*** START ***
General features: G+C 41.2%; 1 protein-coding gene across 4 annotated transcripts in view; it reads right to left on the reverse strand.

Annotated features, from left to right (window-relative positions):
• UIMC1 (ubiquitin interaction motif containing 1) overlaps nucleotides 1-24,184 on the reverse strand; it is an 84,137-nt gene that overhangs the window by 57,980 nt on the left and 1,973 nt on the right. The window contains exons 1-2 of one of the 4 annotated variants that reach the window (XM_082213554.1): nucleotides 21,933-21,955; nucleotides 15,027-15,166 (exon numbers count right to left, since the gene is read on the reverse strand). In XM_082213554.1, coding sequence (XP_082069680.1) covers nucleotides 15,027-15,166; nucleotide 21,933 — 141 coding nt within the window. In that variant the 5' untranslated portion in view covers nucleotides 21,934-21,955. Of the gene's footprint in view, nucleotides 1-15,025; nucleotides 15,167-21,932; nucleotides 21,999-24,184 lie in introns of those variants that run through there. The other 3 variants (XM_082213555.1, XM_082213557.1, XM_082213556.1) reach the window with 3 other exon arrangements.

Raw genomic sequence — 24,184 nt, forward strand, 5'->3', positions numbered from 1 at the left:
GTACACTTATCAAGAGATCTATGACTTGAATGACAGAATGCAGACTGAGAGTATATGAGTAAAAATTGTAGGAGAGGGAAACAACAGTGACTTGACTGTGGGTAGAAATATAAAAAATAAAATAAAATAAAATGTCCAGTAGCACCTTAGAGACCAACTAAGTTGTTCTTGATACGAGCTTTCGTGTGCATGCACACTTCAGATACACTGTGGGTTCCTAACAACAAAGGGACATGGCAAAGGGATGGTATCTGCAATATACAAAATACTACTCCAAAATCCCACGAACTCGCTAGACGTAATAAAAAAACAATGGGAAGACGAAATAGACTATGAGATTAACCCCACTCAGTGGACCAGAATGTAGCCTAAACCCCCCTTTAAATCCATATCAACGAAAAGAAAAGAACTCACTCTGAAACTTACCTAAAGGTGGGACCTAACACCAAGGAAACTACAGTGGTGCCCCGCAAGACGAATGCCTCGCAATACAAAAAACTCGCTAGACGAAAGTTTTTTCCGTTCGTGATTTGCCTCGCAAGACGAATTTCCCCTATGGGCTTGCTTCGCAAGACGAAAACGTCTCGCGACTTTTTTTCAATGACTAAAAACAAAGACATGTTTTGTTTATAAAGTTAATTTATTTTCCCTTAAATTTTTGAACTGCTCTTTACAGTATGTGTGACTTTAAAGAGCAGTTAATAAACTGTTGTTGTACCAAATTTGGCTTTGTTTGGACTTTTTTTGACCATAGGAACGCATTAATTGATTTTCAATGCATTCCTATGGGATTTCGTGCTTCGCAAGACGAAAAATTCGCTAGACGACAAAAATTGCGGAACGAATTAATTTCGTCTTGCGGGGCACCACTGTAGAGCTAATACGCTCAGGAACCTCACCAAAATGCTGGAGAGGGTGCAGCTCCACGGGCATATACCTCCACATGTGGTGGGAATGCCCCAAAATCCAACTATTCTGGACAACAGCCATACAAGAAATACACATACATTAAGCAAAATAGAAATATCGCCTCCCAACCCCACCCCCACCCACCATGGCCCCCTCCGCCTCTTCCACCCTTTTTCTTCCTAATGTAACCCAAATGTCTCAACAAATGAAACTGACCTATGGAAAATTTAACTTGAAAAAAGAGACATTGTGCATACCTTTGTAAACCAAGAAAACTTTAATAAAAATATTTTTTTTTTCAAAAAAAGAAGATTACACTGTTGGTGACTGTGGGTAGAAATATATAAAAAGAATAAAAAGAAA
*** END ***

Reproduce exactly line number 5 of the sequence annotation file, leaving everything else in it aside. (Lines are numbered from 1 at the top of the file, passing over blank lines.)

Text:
GTACACTTATCAAGAGATCTATGACTTGAATGACAGAATGCAGACTGAGAGTATATGAGTAAAAATTGTAGGAGAGGGAAACAACAGTGACTTGACTGTGGGTAGAAATATAAAAAATAAAATAAAATAAAATGTCCAGTAGCACCTTAGAGACCAACTAAGTTGTTCTTGATACGAGCTTTCGTGTGCATGCACACTTCAGATACACTGTGGGTTCCTAACAACAAAGGGACATGGCAAAGGGATGGTATCTGCAATATACAAAATACTACTCCAAAATCCCACGAACTCGCTAGACGTAATAAAAAAACAATGGGAAGACGAAATAGACTATGAGATTAACCCCACTCAGTGGACCAGAATGTAGCCTAAACCCCCCTTTAAATCCATATCAACGAAAAGAAAAGAACTCACTCTGAAACTTACCTAAAGGTGGGACCTAACACCAAGGAAACTACAGTGGTGCCCCGCAAGACGAATGCCTCGCAATACAAAAAACTCGCTAGACGAAAGTTTTTTCCGTTCGTGATTTGCCTCGCAAGACGAATTTCCCCTATGGGCTTGCTTCGCAAGACGAAAACGTCTCGCGACTTTTTTTCAATGACTAAAAACAAAGACATGTTTTGTTTATAAAGTTAATTTATTTTCCCTTAAATTTTTGAACTGCTCTTTACAGTATGTGTGACTTTAAAGAGCAGTTAATAAACTGTTGTTGTACCAAATTTGGCTTTGTTTGGACTTTTTTTGACCATAGGAACGCATTAATTGATTTTCAATGCATTCCTATGGGATTTCGTGCTTCGCAAGACGAAAAATTCGCTAGACGACAAAAATTGCGGAACGAATTAATTTCGTCTTGCGGGGCACCACTGTAGAGCTAATACGCTCAGGAACCTCACCAAAATGCTGGAGAGGGTGCAGCTCCACGGGCATATACCTCCACATGTGGTGGGAATGCCCCAAAATCCAACTATTCTGGACAACAGCCATACAAGAAATACACATACATTAAGCAAAATAGAAATATCGCCTCCCAACCCCACCCCCACCCACCATGGCCCCCTCCGCCTCTTCCACCCTTTTTCTTCCTAATGTAACCCAAATGTCTCAACAAATGAAACTGACCTATGGAAAATTTAACTTGAAAAAAGAGACATTGTGCATACCTTTGTAAACCAAGAAAACTTTAATAAAAATATTTTTTTTTTCAAAAAAAGAAGATTACACTGTTGGTGACTGTGGGTAGAAATATATAAAAAGAATAAAAAGAAA